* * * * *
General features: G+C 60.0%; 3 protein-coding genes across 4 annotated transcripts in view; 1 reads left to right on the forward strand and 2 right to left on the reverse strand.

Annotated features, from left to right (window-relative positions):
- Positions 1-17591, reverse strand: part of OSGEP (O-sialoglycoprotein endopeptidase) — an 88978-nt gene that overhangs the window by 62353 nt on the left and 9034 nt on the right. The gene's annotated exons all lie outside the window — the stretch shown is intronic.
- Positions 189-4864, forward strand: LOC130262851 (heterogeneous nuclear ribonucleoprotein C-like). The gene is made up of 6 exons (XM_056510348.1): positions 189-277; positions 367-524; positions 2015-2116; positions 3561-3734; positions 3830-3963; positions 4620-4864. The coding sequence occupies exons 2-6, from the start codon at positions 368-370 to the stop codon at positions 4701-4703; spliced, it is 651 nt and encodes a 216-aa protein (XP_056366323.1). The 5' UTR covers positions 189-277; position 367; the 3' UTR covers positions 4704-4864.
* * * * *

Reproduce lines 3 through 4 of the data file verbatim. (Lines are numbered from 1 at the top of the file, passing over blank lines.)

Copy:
- Positions 1-17591, reverse strand: part of OSGEP (O-sialoglycoprotein endopeptidase) — an 88978-nt gene that overhangs the window by 62353 nt on the left and 9034 nt on the right. The gene's annotated exons all lie outside the window — the stretch shown is intronic.
- Positions 189-4864, forward strand: LOC130262851 (heterogeneous nuclear ribonucleoprotein C-like). The gene is made up of 6 exons (XM_056510348.1): positions 189-277; positions 367-524; positions 2015-2116; positions 3561-3734; positions 3830-3963; positions 4620-4864. The coding sequence occupies exons 2-6, from the start codon at positions 368-370 to the stop codon at positions 4701-4703; spliced, it is 651 nt and encodes a 216-aa protein (XP_056366323.1). The 5' UTR covers positions 189-277; position 367; the 3' UTR covers positions 4704-4864.